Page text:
This study was carried out in strict accordance with the recommendations in the Guide for the Care and Use of Laboratory Animals of the National Institutes of Health. The protocol for all the behavioral study was approved by the Animal Ethical Committee at the Institute of Pharmacology, Polish Academy of Sciences (Permit Number: 789, issued: Sept 30, 2010).

Behavioral experiments

Open Field Test (OFT) was used to measure spontaneous locomotor activity. Mice were video recorded for 60 minutes in 40x40 cm square boxes, and the total distance moved was scored in 10 min intervals.

Elevated Plus Maze (EPM) was utilized to assess short term-spatial memory as described by [14]. Briefly, a mouse was placed on the open arm of a dimly illuminated (30 lux) EPM facing outwards, and the latency of entry into the closed arm was measured. Spatial memory was assessed by repeating the procedure 24 hours later, when decreased latency to enter closed arm serves as index of spatial memory function as shown by [15] [14] [16].

Tail Suspension Test (TST) was utilized to assess depressive-like behavior; the time the animals were immobile while suspended by the tail for 6 minutes was taken as a measure of depressive-like behavior. Scoring of immobility time was performed by means of automated video tracking software EhtoVision XT8 (Noldus), utilizing similar method to that described by [17]. Animal shape was detected automatically by software using greyscaling method basing on high contrast between black animal and white background. Mobility of animal is assessed by comparing detected animal shape in frame n with that in frame n-1, result presented as percentage of area change. Video tracked records were acquired at 25 frames/second and threshold for scoring immobility was set to 5% area change averaged over 1s intervals. Light-Dark Box (LD Box) was performed according to the guidelines provided in [18]. Male animals were put into the light part of a box consisting of connected light (400 lux) and dark (40 lux) compartments, and the time spent in the light compartment over a 5 minute trial was measured.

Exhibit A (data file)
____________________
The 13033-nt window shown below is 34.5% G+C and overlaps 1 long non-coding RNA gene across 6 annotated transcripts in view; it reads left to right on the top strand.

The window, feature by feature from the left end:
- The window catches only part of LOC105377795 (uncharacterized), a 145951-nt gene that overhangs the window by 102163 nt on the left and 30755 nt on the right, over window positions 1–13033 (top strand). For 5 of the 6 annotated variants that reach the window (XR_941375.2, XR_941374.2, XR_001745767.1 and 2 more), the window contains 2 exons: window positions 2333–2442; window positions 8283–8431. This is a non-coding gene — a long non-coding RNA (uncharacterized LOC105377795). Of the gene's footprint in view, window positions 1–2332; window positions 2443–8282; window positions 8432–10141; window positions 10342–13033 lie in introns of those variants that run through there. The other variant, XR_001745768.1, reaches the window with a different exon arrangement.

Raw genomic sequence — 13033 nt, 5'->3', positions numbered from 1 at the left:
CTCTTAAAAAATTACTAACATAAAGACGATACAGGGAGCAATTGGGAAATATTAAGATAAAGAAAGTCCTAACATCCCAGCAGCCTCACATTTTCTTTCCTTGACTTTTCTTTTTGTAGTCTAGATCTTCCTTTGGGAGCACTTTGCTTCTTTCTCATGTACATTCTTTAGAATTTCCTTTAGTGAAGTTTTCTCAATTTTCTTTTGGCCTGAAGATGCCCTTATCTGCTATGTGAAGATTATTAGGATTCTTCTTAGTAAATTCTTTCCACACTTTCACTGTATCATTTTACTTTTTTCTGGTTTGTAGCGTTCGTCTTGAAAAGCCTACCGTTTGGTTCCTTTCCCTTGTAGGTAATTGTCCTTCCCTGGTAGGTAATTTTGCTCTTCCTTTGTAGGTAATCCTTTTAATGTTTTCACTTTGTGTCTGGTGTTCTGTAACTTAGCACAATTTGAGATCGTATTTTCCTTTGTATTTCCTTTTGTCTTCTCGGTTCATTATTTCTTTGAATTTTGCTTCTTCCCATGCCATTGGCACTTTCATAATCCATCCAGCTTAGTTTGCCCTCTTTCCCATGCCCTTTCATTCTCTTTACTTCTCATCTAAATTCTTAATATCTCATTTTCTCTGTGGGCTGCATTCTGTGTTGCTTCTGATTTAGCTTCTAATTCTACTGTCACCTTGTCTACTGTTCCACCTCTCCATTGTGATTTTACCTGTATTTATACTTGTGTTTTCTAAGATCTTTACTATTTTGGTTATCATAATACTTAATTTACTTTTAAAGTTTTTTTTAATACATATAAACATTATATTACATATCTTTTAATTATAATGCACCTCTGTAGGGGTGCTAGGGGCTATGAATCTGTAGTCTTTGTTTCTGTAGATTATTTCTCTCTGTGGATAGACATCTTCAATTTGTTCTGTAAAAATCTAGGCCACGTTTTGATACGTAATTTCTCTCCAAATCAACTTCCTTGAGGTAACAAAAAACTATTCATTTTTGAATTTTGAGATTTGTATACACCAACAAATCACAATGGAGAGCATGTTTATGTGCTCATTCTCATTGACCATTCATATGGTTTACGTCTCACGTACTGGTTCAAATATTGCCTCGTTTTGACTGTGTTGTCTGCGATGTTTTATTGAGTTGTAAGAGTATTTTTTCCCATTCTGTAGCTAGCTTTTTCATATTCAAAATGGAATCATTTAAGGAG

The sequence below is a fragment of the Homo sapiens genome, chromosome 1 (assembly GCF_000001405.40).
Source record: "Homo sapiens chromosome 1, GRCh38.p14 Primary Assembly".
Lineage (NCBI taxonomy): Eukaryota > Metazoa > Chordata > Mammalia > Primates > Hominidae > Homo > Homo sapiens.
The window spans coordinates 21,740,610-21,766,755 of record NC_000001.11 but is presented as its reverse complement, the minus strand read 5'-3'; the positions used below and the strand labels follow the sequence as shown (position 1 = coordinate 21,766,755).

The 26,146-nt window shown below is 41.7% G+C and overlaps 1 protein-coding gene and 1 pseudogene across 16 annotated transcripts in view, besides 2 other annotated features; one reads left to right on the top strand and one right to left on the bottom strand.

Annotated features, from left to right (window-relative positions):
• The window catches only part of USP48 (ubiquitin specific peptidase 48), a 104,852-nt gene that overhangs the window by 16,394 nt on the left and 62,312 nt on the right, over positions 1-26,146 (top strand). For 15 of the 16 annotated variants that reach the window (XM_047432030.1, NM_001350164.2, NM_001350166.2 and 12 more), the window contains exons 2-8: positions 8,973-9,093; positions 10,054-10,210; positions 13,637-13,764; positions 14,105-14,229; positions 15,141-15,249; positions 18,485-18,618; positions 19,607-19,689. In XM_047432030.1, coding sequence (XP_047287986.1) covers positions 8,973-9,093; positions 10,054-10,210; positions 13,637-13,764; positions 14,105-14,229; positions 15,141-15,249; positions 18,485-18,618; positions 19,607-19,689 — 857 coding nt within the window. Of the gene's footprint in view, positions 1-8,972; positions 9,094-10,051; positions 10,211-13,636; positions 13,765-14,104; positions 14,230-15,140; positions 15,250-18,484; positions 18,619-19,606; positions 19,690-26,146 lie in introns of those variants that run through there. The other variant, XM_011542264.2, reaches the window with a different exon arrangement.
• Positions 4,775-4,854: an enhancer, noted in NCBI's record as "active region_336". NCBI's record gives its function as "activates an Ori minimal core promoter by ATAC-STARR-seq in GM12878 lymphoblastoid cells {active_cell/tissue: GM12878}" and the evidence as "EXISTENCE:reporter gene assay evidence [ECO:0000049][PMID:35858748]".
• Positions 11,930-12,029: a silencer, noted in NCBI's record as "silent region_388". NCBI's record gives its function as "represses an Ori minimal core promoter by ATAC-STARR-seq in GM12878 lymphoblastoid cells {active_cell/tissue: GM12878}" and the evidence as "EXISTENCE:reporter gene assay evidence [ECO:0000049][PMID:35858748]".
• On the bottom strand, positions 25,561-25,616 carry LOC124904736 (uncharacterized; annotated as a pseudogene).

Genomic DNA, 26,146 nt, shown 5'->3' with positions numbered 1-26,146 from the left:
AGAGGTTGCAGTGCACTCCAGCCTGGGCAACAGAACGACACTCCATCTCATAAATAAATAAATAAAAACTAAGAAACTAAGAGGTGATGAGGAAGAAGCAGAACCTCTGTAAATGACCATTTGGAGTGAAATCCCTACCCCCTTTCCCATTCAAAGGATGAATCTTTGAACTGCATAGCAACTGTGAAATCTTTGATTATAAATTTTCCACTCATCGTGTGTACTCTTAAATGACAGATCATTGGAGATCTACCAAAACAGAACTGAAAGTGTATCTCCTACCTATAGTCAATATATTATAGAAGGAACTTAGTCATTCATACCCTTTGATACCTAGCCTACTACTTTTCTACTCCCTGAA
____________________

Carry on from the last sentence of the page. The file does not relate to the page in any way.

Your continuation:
Chronic restraint stress procedure was performed by placing animals, for 2 hours daily, in 50 ml disposable centrifuge tubes that were adapted for this purpose by drilling holes to permit air circulation. This procedure was repeated for 14 consecutive days, and behavioral experiments were performed 24 hours after the last restraint stress. Animals where weighted before first day of experiment and at the end of 1st and 2nd week of the procedure.